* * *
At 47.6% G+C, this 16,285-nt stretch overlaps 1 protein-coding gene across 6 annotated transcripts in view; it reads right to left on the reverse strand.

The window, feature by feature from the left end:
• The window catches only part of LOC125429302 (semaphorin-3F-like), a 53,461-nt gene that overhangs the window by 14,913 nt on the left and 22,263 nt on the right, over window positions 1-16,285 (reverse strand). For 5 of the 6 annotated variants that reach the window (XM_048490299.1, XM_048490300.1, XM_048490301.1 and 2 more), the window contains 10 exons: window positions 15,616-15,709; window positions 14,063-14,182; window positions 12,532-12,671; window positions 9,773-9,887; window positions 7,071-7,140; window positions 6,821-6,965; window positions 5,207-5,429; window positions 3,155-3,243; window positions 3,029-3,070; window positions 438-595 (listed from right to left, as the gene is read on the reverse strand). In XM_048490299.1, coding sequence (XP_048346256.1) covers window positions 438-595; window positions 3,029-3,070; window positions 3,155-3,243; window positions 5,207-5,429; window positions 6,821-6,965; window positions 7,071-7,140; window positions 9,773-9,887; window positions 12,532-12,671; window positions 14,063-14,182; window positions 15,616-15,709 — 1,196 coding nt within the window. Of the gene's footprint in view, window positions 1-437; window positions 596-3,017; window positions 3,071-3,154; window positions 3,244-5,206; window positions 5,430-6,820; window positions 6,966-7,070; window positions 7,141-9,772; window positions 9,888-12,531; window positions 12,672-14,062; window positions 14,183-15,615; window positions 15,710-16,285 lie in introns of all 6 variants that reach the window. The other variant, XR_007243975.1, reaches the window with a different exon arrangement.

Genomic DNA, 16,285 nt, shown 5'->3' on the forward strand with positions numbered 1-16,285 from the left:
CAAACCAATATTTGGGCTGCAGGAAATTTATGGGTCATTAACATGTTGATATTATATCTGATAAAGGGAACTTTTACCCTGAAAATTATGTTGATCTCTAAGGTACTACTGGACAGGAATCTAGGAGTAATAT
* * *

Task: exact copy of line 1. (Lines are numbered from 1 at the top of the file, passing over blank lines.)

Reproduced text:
At 47.6% G+C, this 16,285-nt stretch overlaps 1 protein-coding gene across 6 annotated transcripts in view; it reads right to left on the reverse strand.